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Stereotyping a profile

May 20, 2015
By Larry DeHays , Fort Myers Beach Bulletin, Fort Myers Beach Observer

There is something everybody does instinctively, which they often find effective and efficient when dealing with society, and yet can cause distress among other members of that society, and is therefore illegal.

No, I don't mean punching people in the nose. I mean stereotyping. That doesn't mean using a certain type of old-fashioned copying machine. It means profiling, which once meant shaping an object to a certain outline, but now means being prejudiced, which once meant you preferred something, but now means you don't. Wait. I got lost in the translation.

In a movie, a character appearing to portray a car mechanic is usually shown as dirty, with a rag in his pocket and grease on his face. Stereotype. If you're having car trouble in a restaurant parking lot and two men are within ear-shot, one in a suit and tie and one in a uniform shirt with his first name over his pocket, which one would you ask for help? You're stereotyping. The uniform guy could be a pest exterminator with no mechanical sense whatever, but you pegged him as a blue collar working man, therefore someone who knew something about cars. It's a normal response to our experiences. Most of the mechanics we have known were dirty, and most wore working shirts. However, sometimes profiling is based on incorrect assumptions, and not just for mechanics.

I was once at a meeting where a game warden was talking about their efforts to capture some black bears to relocate them away from neighborhoods. He said they had put out several cage traps, baited with jelly donuts. They hadn't caught any bears yet, but they had bagged three cops. Now see, that's what I'm talking about. That's stereotyping. Shame on them, but everybody laughed, even the cops in the audience. Sometimes profiling can be a little funny.

I was once having dinner in my house when there was a knock on the door. When I opened it, the house was surrounded by various cops, U.S. Coast Guard, Customs and Immigration, DEA agents and I don't know who else. They were examining my brother's boat, which was parked in a vacant lot next door. He has a go-fast style boat. They had profiled it as a possible smuggling vessel, because it was of the type smugglers prefer, and it appeared to be hidden from view. Sometimes profiling can be scary.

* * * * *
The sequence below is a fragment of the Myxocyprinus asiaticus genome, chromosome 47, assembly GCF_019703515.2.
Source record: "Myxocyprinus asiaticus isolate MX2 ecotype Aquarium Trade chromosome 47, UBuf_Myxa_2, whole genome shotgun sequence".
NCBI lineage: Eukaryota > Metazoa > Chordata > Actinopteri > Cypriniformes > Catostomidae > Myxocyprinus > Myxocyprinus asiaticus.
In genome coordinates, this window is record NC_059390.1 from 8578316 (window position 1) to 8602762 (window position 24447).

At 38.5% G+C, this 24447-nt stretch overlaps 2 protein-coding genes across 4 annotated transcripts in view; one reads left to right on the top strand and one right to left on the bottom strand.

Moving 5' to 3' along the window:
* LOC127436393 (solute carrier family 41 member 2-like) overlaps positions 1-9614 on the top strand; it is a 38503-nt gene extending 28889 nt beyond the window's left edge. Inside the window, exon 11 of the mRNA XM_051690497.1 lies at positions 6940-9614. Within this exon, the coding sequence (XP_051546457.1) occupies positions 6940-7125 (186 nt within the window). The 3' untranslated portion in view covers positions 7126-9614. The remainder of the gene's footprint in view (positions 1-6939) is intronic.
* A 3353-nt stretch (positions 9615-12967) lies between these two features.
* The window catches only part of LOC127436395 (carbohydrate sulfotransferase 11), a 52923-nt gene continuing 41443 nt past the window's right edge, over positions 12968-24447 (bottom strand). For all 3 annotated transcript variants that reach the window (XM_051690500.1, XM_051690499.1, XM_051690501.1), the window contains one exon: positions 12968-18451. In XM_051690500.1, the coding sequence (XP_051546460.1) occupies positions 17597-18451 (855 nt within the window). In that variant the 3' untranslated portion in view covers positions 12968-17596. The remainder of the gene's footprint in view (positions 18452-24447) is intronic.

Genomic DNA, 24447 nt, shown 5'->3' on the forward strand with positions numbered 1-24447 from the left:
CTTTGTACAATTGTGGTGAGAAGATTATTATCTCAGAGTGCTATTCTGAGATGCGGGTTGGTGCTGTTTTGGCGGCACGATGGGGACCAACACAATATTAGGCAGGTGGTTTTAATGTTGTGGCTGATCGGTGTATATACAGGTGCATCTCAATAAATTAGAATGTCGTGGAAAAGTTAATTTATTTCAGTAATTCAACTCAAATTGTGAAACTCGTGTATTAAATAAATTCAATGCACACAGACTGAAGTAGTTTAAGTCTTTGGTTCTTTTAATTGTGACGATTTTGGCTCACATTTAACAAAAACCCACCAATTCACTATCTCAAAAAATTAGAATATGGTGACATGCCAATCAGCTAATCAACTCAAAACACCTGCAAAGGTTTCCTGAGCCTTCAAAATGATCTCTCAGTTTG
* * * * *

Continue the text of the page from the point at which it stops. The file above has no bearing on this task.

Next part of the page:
Stereotyping can cause some serious problems with having your car fixed by professionals. We should all check the credentials of the person we're dealing with. Everyone wearing a blue shirt is not necessarily competent to deal with your particular problem. Mechanics are always presented with diplomas after completing a training program, and those credentials should be available or on display.

We would do well to remember, all cops don't eat donuts, all mechanics don't wear blue shirts, and all fast boats aren't used for smuggling. I know about boats because I have one, I know about mechanics because I am one. I could be wrong about cops.

--Larry DeHays is the author of the book "The Car Care World", a compilation of his most popular columns. It is available now through Amazon, Barnes and Noble,, or at the DeHays Automotive office, 17617 Broadway Ave., Fort Myers Beach. He has been an ASE Certified Technician for 37 years and an arbitrator for the Florida Lemon Law for 16 years. For more information go to or



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